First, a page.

“If [Jerry Reinsdorf] gave me $30MM dollars right now, I’m not going to spend it on one guy. Sorry White Sox fans,” the GM said. “But I tell you what, I’m going to take that $30 million and I’m going to distribute it around. My team is going to be better as a whole than it is with one player who might get hurt. Then you’re done. Sorry, that’s just me. And that’s no disrespect to a future Hall of Famer, first ballot, one of the greatest players in history.”
This is an interesting quote, and it sheds light on a subject that comes up quite a bit when we talk about our dollars-to-win salary model. One of the objections that comes up frequently is the linear nature of that model, where we use $5 million per win for a one-win player or for a six-win player, since that is how MLB teams have generally provided contracts. Our model works off of how teams have operated, but to some, this undervalues star players.
After all, a team is theoretically better off with one +6 win player than three +2 win players. While both situations give you +6 wins, having it consolidated into one roster spot gives you the ability to get even more potential WAR from those three spots if you can find better than replacement-value talents at the other two spots. There’s also a scarcity issue, as it is much easier to find +2 win players than +6 win players, so having the superstar gives you an asset that is not easy to re-acquire, while you can stock up on average players without too much difficulty.
These factors lead many people to argue that the dollars-to-win scale should not be linear, but should increase exponentially for higher-end players, reflecting their extra value. In reality, though, Williams’ mindset seems to be the more prevalent one in Major League Baseball. When it comes to big contracts, teams are more interested in minimizing risk than maximizing reward.
Based on his comments and his actions, we can state with some likelihood that Williams believes the White Sox are better off with the combination of Adam Dunn and Alex Rios than Albert Pujols. Dunn and Rios make about $27 million per year combined, so the two of them take up about as much of the payroll as Pujols would. Production wise, Rios and Dunn combined for +7.6 WAR last year, which is right about what you get from an average Pujols season. Williams essentially stated a preference for diversification over consolidation, as he sees the risk of injury to one highly paid superstar as a larger negative than having a higher potential return by having a lot of value tied up in just a single roster spot, and his moves over the last few winters support the idea that this is his roster-building preference.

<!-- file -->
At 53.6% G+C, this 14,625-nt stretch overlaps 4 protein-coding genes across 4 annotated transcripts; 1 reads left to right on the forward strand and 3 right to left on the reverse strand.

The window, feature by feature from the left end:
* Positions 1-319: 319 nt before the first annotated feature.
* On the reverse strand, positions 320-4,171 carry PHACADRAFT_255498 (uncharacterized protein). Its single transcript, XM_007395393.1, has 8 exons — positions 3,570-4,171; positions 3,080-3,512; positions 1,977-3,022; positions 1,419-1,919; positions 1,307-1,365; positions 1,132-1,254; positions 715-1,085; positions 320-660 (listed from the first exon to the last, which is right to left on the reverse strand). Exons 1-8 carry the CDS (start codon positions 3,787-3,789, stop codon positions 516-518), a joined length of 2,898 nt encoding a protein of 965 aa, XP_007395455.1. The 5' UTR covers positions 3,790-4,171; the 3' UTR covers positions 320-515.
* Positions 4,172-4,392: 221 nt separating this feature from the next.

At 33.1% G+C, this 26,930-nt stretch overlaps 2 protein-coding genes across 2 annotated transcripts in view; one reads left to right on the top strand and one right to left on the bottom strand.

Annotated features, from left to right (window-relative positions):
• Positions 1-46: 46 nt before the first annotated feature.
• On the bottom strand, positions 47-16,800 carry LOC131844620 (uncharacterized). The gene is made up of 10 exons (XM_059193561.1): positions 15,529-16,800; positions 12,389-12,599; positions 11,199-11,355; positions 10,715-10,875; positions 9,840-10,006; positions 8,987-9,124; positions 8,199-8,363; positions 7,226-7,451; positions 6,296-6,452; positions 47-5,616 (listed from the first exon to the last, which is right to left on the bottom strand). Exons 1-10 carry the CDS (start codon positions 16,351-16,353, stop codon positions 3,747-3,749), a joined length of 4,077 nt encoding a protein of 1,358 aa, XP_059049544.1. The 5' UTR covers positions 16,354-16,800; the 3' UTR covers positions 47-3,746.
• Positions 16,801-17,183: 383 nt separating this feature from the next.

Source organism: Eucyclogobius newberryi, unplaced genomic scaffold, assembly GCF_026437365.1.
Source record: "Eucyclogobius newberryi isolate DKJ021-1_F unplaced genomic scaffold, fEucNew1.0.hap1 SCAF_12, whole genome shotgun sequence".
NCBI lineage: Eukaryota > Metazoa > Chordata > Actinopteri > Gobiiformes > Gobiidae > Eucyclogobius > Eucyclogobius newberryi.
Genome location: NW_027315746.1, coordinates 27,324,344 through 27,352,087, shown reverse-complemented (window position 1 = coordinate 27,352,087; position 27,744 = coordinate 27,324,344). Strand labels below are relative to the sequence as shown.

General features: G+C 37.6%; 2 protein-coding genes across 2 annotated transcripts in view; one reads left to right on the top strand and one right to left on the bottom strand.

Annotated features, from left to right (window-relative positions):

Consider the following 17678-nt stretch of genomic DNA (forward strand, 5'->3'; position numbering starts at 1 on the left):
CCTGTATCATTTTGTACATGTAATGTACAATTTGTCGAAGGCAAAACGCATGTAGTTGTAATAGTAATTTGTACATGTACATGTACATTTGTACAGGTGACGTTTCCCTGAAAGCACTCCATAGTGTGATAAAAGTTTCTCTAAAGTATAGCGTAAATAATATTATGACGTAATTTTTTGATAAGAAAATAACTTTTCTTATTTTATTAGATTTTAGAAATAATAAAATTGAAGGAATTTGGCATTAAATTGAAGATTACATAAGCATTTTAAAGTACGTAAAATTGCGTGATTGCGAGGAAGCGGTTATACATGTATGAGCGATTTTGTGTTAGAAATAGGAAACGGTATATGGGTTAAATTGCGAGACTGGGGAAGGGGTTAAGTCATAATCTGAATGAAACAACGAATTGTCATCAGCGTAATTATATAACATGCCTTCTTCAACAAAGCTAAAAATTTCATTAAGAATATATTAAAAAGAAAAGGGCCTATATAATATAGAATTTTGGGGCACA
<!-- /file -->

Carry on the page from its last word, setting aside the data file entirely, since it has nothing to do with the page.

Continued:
Is this the right path? You could make arguments either way. I’d rather have Pujols than the Rios/Dunn combination, but Williams is a bigger fan of Dunn than I am, and the length of commitment is much shorter with this pair than with Pujols. While you’re paying for about the same number of player seasons, spreading them out over multiple players does give you the ability to trade older seasons for younger ones. And, as Williams notes, one injury doesn’t immediately remove the performance of both players, insulating his team from the chance that they could lose a large chunk of value in one tragic moment.
Risk or reward – it’s the trade-off we make in nearly every aspect of our lives, and every decision involves balancing the two. MLB teams have decided that the correct balance should result in higher end players receiving approximately the same dollars per win as non-stars, with the risk of injury canceling out the scarcity and potential for overall higher production. Whether it should be or not, this is why the dollars per win scale is linear. Williams just provided the best example possible for why the model works.
Dave is the Managing Editor of FanGraphs.